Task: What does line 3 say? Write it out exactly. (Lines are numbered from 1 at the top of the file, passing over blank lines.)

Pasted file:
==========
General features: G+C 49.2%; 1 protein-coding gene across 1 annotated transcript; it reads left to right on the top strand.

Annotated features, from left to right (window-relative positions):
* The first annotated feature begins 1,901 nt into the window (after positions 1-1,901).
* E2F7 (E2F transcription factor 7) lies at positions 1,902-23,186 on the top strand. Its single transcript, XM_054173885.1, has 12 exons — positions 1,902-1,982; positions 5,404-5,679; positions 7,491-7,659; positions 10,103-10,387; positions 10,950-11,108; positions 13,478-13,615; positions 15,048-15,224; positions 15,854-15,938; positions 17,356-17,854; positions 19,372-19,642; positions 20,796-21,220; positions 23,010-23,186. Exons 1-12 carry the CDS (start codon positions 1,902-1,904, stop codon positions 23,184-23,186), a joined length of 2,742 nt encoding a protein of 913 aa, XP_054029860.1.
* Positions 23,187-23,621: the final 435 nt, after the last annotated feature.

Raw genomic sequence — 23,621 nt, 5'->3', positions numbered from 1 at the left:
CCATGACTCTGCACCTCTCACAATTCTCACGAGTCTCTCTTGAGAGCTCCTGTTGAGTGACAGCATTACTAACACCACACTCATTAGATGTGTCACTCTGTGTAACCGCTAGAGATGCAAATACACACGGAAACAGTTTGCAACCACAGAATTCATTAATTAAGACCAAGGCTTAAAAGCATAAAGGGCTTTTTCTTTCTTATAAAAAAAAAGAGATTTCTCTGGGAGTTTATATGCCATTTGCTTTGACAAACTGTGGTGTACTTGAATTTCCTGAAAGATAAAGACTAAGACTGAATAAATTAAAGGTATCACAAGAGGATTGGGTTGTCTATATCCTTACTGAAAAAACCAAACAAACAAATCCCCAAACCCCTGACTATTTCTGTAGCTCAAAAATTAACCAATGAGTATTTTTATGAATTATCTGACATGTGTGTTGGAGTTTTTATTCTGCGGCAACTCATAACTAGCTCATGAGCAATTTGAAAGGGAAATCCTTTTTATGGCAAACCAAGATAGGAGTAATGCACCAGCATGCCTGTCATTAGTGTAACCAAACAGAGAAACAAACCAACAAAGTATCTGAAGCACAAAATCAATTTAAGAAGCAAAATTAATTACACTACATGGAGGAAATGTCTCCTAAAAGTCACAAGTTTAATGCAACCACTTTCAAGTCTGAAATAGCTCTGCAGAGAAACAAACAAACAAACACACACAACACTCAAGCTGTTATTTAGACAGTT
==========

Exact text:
* The first annotated feature begins 1,901 nt into the window (after positions 1-1,901).